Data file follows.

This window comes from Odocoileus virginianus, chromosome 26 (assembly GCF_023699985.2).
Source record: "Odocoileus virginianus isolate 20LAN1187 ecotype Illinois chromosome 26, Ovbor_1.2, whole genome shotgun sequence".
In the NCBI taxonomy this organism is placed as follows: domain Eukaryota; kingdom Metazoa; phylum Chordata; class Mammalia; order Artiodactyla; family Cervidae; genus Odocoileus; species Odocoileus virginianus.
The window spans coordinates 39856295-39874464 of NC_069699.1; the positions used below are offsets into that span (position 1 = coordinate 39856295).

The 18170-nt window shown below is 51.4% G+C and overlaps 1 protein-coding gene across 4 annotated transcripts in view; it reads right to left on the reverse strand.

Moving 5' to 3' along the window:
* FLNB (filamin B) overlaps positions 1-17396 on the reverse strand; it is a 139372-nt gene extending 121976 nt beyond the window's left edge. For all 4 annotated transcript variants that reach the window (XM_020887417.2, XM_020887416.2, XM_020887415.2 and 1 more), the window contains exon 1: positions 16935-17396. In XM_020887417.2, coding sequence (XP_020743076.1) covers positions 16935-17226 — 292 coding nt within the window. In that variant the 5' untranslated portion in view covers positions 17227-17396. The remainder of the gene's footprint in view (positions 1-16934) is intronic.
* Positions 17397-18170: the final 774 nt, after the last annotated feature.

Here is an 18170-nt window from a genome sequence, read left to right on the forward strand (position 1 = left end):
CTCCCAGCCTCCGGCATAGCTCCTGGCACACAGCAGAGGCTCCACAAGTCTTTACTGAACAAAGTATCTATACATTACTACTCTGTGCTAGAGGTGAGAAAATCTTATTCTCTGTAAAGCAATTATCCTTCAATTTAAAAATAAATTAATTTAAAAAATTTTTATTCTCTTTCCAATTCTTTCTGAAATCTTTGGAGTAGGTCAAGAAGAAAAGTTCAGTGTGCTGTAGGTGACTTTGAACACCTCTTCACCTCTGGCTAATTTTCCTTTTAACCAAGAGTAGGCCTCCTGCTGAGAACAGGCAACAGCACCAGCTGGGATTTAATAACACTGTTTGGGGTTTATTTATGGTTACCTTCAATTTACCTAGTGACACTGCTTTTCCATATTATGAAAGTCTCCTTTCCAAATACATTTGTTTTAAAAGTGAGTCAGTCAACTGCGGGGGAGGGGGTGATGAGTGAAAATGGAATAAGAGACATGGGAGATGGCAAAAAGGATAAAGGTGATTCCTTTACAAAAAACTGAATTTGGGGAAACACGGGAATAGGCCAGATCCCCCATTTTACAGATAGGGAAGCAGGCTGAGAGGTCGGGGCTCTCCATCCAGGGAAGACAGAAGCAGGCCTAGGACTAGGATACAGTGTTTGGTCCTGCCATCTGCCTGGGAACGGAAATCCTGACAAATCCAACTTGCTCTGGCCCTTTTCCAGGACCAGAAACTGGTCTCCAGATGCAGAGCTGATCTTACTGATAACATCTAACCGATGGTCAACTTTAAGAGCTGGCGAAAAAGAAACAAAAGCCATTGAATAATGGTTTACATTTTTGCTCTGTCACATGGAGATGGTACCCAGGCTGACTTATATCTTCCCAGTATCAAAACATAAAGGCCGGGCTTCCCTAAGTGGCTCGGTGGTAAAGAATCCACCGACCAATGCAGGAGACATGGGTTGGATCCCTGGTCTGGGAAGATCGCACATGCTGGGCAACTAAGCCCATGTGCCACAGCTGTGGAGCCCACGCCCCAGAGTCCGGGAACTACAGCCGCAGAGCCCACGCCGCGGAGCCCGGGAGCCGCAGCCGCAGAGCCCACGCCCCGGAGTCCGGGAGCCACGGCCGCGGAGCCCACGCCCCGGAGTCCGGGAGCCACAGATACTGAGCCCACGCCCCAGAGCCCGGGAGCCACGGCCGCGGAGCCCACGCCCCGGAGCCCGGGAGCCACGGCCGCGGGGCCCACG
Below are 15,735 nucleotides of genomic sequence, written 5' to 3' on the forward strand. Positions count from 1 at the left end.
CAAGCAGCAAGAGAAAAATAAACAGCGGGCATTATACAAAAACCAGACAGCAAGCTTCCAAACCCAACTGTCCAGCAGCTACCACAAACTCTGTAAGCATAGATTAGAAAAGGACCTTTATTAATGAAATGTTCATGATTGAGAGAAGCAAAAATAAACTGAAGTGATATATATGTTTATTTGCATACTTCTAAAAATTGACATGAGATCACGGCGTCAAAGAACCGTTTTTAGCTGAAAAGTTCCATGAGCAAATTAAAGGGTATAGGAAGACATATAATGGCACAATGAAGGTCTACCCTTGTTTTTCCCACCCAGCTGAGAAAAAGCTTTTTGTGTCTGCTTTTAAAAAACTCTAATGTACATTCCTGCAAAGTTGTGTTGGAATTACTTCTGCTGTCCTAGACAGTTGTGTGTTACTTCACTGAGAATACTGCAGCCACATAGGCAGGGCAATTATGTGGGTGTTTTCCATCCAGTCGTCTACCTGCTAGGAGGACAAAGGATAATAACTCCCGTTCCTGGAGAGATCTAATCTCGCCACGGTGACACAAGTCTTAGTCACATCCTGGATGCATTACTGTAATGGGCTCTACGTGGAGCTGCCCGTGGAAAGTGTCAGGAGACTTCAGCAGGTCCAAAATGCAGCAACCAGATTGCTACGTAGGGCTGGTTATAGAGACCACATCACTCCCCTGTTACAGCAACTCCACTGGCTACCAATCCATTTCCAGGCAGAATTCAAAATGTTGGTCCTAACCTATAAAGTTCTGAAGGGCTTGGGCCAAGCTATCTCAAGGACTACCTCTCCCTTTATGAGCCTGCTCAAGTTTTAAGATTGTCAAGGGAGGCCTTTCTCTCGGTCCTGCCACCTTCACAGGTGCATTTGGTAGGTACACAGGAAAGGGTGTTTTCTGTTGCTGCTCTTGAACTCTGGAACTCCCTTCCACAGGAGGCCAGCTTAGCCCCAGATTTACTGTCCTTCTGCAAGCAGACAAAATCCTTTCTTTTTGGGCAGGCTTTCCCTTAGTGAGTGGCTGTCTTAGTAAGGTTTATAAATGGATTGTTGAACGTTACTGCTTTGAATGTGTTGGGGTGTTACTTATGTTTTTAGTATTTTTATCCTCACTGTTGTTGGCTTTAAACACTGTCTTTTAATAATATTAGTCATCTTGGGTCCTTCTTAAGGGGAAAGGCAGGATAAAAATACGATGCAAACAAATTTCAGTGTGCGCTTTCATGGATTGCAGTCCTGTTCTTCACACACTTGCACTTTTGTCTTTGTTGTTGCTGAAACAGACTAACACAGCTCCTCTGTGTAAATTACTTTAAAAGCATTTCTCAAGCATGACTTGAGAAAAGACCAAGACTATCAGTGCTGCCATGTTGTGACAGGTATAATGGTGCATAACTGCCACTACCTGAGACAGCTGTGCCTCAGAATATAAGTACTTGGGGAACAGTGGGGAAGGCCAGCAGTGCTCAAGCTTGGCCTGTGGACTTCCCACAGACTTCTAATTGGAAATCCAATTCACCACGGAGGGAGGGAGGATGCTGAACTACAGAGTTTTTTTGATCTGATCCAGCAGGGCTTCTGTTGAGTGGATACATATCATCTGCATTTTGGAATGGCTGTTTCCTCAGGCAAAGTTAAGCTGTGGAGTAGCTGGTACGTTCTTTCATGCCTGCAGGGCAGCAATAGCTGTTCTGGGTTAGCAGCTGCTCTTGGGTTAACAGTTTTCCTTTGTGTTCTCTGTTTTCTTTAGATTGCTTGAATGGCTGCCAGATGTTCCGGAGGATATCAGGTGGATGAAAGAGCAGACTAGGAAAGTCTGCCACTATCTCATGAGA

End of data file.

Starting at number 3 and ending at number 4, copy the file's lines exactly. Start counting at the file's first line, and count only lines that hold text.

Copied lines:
In the NCBI taxonomy this organism is placed as follows: domain Eukaryota; kingdom Metazoa; phylum Chordata; class Mammalia; order Artiodactyla; family Cervidae; genus Odocoileus; species Odocoileus virginianus.
The window spans coordinates 39856295-39874464 of NC_069699.1; the positions used below are offsets into that span (position 1 = coordinate 39856295).